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Germany’s chancellor lights Hanukkah candle on menorah at Berlin’s Brandenburg Gate

BERLIN — German Chancellor Olaf Scholz on Thursday expressed his unwavering support for the Jewish people as he lit the first candle of Hanukkah on a huge menorah in front of Berlin’s iconic Brandenburg Gate.

“I wish that the candle of Hanukkah will shine far beyond this square and much longer than just for the eight days of Hanukkah,” Scholz, wearing a black velvet skullcap, said in the center of the German capital.

Hanukkah, also known as Judaism’s festival of lights, marks the rededication of the Temple in Jerusalem in the 2nd century B.C., after a small group of Jewish fighters liberated it from occupying foreign forces.

This year’s holiday comes as many Jews feel traumatized by Hamas’ deadly Oct. 7 terrorist attack on Israel that killed 1,200 people and in which the terrorists took some 240 as hostages. The attack triggered the latest Israel-Hamas war.

“Hanukkah stands for hope and confidence. Both are especially needed these days,” the German chancellor said. “The Hamas terror attack on Israel has shaken us all deeply.”

“Each and every one of us must clearly oppose this terror,” added Scholz, who has been an outspoken supporter of Israel and has stressed many times Israel’s right to defend itself against the terrorist Hamas group.

Berlin Rabbi Yehuda Teichtal, whose great-grandfather was murdered by the Nazis in the Holocaust, called on Jews and non-Jews alike to confront the hatred with love.

“The answer is not to retreat, but on the contrary: more light, more joy, more Jewish consciousness,” the rabbi said to cheers from the crowd.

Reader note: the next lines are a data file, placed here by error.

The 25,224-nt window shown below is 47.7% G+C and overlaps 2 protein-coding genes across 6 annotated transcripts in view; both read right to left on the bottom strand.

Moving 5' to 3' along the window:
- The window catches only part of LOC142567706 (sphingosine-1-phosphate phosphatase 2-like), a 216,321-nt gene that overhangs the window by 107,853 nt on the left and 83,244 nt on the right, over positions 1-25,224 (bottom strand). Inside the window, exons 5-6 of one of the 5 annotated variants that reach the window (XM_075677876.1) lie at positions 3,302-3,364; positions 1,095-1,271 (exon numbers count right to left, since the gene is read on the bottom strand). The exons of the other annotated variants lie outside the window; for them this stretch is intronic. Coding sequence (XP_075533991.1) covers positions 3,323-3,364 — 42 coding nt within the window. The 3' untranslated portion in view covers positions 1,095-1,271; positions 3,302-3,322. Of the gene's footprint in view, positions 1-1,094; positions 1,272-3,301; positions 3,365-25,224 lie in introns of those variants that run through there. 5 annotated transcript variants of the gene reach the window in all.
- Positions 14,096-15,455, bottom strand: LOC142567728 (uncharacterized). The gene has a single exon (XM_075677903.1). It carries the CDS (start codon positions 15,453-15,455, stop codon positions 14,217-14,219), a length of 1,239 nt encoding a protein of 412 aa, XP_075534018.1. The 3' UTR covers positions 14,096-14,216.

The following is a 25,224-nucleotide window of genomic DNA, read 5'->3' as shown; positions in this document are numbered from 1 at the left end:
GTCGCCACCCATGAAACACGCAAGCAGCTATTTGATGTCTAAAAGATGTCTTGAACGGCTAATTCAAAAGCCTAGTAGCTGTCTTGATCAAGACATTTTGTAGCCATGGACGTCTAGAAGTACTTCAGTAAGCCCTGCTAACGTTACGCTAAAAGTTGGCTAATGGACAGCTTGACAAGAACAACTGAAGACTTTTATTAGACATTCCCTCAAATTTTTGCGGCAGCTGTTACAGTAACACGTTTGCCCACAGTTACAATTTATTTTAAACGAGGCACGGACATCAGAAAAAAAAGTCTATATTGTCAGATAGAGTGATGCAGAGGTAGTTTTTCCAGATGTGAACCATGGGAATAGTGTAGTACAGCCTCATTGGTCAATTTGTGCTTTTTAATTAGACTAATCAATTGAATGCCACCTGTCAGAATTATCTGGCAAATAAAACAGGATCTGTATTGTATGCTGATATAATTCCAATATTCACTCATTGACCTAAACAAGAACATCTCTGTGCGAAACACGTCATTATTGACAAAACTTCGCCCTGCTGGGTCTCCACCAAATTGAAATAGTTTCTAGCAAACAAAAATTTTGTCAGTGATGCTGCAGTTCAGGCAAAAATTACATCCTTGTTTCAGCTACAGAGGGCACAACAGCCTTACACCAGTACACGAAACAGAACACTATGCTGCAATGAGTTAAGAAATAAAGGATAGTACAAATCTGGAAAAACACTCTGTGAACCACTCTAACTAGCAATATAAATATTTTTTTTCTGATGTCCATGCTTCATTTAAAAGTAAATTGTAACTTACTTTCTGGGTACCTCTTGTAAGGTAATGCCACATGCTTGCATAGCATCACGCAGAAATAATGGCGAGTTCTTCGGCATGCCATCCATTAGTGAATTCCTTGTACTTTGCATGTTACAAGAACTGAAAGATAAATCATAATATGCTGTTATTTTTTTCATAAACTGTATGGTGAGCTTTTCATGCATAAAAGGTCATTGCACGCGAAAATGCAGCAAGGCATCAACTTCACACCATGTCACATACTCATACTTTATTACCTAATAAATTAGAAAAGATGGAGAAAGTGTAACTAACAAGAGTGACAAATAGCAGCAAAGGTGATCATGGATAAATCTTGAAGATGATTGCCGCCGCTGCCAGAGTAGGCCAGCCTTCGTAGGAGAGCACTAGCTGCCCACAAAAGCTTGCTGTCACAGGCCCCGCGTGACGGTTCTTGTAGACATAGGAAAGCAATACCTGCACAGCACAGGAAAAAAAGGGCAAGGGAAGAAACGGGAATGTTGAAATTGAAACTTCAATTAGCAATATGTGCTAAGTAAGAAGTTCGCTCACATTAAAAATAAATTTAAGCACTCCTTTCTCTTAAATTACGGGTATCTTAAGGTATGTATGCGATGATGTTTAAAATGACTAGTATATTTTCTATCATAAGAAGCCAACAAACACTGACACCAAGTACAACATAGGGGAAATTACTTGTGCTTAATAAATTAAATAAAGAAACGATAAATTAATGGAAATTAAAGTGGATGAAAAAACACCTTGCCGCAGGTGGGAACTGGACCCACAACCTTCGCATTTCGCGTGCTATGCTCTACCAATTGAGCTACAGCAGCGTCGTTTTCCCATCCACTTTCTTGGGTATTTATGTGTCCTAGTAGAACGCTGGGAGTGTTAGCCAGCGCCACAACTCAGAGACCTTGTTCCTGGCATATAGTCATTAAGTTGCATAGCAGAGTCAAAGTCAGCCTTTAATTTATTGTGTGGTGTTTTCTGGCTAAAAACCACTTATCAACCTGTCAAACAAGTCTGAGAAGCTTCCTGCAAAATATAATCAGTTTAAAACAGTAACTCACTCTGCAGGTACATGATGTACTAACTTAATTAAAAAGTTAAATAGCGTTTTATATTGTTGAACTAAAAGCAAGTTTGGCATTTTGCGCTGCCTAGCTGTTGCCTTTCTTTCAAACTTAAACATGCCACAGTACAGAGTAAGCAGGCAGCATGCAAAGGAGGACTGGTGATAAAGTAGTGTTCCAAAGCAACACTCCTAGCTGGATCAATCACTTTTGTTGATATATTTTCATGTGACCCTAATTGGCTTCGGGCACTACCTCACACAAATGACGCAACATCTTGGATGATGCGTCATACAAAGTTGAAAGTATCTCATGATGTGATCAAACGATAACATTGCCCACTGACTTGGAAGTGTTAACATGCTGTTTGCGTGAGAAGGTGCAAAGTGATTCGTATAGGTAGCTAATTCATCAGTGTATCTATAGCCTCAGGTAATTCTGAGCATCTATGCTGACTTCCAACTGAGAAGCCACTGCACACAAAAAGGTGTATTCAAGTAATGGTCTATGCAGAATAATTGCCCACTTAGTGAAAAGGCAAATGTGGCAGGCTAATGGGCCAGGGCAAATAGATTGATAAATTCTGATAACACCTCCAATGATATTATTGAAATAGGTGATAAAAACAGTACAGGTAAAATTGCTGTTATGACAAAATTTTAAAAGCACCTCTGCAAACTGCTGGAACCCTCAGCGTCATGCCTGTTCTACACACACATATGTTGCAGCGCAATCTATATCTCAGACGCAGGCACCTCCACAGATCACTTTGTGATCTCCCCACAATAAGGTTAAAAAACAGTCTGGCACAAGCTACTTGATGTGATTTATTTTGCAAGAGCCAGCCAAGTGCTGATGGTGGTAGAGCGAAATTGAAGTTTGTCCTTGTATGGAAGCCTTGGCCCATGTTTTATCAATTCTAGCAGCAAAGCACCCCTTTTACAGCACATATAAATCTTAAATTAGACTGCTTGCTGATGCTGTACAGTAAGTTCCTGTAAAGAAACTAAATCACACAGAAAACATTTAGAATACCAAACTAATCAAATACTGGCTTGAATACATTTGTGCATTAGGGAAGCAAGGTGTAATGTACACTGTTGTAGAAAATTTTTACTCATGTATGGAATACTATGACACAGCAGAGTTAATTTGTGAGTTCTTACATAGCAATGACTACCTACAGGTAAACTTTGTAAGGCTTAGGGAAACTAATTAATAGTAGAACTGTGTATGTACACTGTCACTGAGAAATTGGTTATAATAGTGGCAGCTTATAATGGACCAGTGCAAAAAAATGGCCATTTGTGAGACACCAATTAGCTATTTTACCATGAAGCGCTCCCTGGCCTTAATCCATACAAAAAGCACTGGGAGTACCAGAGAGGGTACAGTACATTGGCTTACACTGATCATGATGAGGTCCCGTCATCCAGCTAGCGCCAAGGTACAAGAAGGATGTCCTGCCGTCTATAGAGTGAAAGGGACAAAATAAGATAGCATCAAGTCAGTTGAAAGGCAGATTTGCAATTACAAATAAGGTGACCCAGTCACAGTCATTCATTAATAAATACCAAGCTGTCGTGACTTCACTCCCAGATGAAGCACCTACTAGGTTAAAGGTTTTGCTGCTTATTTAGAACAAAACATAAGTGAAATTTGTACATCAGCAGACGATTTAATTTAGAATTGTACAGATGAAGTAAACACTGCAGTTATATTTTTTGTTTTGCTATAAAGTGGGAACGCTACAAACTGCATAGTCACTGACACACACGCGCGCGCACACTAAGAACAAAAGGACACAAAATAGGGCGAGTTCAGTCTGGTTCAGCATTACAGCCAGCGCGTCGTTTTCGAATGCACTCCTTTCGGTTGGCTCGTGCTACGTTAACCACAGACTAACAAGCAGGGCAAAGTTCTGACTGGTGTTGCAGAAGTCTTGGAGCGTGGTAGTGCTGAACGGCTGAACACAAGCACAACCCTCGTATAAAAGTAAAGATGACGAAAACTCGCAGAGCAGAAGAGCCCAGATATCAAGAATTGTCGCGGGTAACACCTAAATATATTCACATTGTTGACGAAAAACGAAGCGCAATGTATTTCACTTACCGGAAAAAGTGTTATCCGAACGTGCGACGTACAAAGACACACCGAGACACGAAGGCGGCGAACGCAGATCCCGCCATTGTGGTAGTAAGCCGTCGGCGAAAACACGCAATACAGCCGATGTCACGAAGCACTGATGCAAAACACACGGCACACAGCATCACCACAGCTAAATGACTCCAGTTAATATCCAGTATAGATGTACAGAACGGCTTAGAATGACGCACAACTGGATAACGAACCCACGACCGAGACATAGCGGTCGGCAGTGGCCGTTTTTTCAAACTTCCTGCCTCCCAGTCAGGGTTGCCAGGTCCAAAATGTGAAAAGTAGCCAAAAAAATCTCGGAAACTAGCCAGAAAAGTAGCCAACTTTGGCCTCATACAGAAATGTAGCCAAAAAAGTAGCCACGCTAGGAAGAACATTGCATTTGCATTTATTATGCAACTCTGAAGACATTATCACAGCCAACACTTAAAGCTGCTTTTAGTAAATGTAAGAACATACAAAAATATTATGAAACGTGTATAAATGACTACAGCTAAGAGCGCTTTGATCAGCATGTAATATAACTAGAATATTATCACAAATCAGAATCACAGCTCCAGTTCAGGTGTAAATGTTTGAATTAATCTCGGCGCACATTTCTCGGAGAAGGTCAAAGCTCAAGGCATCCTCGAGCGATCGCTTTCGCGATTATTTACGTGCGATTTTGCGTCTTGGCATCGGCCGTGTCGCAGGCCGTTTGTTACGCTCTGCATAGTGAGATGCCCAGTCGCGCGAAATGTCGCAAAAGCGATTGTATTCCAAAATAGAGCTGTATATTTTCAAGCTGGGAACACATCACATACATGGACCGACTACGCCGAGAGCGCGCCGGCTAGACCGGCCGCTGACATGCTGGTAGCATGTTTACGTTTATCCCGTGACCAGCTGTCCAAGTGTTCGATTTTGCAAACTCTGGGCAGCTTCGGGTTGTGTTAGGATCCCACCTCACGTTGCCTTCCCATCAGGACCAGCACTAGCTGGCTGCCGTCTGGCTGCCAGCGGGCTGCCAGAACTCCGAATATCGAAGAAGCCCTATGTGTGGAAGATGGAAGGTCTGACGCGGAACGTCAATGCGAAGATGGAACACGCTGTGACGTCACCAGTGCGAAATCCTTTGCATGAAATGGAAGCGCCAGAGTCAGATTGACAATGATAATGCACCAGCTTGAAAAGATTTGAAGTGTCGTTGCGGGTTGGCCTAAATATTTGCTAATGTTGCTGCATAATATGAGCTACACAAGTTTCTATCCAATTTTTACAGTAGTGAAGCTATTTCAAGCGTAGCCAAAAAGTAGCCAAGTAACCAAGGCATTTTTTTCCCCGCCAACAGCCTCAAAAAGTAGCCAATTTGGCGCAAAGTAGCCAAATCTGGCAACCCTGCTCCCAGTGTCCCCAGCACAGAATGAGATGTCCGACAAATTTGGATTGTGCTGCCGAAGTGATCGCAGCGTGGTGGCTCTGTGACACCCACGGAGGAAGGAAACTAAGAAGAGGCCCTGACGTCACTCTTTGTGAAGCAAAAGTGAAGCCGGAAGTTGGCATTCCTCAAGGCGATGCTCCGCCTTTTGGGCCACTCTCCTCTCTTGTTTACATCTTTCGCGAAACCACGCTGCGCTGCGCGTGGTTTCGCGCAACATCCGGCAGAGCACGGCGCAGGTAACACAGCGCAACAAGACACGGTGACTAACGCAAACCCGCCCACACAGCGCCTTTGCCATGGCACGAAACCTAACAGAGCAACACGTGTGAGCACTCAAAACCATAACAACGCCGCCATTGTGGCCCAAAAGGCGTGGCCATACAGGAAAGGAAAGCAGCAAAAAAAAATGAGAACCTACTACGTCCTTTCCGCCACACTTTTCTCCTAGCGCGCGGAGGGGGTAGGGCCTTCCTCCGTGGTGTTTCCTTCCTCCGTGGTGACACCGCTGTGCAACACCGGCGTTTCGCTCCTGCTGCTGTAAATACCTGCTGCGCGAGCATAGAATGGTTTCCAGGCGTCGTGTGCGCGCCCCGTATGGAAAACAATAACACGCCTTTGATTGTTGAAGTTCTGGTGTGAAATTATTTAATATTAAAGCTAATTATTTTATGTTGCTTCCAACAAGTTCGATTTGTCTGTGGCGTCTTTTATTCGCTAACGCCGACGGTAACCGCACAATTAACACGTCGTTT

Germany has seen a massive rise in antisemitic crimes since Oct. 7.

On Thursday, Berlin security officials said that in the two months since the start of the Israel-Hamas war, there were 1,372 crimes in Berlin with an anti-Israel context, while 133 crimes were found to have an anti-Palestinian connection.

Berlin Mayor Kai Wegner reminded those gathered for the ceremony how 85 years ago, on Nov. 9, 1938, or Kristallnacht — the “Night of Broken Glass” — Nazis terrorized Jews throughout Germany and Austria.

Kristallnacht was a turning point in the escalating persecution of Jews that eventually led to the killing of 6 million European Jews by the Nazis and their supporters during the Holocaust.

“85 year ago, the Nazis marched here, through Brandenburg Gate, with torches in Berlin,” Mayor Kai Wegner said. “Today, Brandenburg Gate stands for freedom and democracy.”

“And that’s also what Berlin stands for: for freedom, for diversity and for democracy,” he added.

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